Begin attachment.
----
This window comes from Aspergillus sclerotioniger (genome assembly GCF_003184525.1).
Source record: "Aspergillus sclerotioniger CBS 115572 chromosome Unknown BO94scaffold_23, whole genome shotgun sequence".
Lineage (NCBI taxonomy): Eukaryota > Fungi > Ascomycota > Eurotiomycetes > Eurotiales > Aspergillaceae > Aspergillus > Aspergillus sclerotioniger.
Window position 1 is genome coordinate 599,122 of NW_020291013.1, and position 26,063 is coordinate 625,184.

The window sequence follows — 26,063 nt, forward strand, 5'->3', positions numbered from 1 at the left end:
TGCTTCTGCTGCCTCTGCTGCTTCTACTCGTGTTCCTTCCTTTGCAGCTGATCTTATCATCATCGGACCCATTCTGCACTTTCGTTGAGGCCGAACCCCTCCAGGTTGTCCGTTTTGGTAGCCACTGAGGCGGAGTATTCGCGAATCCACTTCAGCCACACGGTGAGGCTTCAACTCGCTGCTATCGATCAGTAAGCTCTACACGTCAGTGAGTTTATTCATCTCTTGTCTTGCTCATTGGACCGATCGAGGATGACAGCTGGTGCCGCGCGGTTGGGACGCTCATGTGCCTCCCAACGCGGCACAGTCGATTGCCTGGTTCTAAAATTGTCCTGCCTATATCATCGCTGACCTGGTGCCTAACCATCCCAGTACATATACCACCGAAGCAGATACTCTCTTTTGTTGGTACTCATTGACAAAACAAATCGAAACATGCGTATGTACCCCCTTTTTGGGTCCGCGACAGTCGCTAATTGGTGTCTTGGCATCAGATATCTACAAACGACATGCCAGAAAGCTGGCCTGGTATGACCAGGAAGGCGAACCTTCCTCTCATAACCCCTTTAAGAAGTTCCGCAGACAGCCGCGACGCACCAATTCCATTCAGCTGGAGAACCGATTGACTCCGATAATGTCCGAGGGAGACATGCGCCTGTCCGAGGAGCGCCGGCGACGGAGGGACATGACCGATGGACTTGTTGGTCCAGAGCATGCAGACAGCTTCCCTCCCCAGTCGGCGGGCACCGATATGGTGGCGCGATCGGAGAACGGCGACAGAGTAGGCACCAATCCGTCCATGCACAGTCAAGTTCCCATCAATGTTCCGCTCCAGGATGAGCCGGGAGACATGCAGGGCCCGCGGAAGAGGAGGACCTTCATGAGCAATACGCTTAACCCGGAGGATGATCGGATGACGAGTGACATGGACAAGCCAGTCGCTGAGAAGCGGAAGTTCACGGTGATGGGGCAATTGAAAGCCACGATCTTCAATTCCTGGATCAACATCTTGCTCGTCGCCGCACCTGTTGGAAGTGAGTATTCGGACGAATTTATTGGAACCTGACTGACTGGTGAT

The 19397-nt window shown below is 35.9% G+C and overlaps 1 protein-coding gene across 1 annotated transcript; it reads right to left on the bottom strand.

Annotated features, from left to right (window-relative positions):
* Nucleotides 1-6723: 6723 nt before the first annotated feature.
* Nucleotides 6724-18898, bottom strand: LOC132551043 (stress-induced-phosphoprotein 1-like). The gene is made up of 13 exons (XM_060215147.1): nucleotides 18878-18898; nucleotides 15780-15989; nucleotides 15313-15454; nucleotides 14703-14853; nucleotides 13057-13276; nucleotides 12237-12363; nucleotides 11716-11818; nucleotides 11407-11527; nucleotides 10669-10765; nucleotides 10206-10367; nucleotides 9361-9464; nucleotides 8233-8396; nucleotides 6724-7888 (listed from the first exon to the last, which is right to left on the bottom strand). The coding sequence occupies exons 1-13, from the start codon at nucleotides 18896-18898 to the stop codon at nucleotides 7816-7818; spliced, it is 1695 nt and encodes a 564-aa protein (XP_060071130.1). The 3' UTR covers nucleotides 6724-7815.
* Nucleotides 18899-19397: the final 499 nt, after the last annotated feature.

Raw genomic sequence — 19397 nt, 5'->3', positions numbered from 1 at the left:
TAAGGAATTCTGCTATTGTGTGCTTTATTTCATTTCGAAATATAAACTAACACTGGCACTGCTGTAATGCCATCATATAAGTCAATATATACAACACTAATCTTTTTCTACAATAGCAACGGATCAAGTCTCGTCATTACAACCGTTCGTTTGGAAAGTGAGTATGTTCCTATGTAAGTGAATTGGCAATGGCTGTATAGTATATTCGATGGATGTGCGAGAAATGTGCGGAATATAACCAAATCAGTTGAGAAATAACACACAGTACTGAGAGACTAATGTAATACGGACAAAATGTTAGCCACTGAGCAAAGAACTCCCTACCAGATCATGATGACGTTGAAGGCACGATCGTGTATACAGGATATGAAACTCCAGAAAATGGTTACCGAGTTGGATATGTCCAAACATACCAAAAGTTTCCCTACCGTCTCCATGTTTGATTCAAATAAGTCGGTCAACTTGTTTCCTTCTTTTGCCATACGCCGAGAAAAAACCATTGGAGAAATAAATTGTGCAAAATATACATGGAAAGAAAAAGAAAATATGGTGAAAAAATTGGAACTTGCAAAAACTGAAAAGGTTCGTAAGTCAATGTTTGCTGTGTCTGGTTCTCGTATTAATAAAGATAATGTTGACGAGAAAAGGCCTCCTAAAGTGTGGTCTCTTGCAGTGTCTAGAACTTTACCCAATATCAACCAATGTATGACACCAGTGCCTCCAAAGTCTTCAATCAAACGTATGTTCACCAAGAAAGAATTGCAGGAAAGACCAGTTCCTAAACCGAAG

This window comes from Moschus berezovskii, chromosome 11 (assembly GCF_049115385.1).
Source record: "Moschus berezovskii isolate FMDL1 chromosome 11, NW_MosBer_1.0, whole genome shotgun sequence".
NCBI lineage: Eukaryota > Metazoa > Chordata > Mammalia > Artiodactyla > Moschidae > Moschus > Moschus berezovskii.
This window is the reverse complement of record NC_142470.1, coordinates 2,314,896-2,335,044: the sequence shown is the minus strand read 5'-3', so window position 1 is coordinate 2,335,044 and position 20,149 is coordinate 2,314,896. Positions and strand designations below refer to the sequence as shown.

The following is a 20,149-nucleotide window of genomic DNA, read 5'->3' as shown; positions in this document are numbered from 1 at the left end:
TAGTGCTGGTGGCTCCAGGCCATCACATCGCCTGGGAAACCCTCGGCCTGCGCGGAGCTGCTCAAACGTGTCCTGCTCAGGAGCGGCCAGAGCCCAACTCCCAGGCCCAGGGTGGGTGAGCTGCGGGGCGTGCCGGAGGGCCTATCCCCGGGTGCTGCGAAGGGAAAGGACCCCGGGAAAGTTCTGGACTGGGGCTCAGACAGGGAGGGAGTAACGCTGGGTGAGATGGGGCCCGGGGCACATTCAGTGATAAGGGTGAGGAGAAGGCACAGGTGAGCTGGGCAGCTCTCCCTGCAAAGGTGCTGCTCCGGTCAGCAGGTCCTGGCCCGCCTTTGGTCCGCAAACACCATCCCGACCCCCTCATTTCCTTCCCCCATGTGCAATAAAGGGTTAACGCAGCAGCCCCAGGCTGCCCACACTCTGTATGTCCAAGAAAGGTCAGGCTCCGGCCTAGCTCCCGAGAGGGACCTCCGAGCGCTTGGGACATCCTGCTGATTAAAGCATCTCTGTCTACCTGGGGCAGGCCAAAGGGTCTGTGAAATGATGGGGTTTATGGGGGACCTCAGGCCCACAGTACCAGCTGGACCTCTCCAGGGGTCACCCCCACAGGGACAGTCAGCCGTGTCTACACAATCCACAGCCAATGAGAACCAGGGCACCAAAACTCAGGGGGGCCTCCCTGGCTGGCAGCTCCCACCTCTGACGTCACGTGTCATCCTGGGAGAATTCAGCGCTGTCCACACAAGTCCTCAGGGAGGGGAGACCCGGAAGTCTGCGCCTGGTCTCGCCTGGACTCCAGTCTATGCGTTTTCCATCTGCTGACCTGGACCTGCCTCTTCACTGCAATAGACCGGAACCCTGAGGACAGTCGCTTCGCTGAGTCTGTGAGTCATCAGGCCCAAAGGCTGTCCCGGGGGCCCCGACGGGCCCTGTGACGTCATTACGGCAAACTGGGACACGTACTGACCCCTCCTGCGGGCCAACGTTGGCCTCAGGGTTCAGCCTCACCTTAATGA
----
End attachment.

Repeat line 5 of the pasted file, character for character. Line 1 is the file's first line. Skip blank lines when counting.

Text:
The window sequence follows — 26,063 nt, forward strand, 5'->3', positions numbered from 1 at the left end: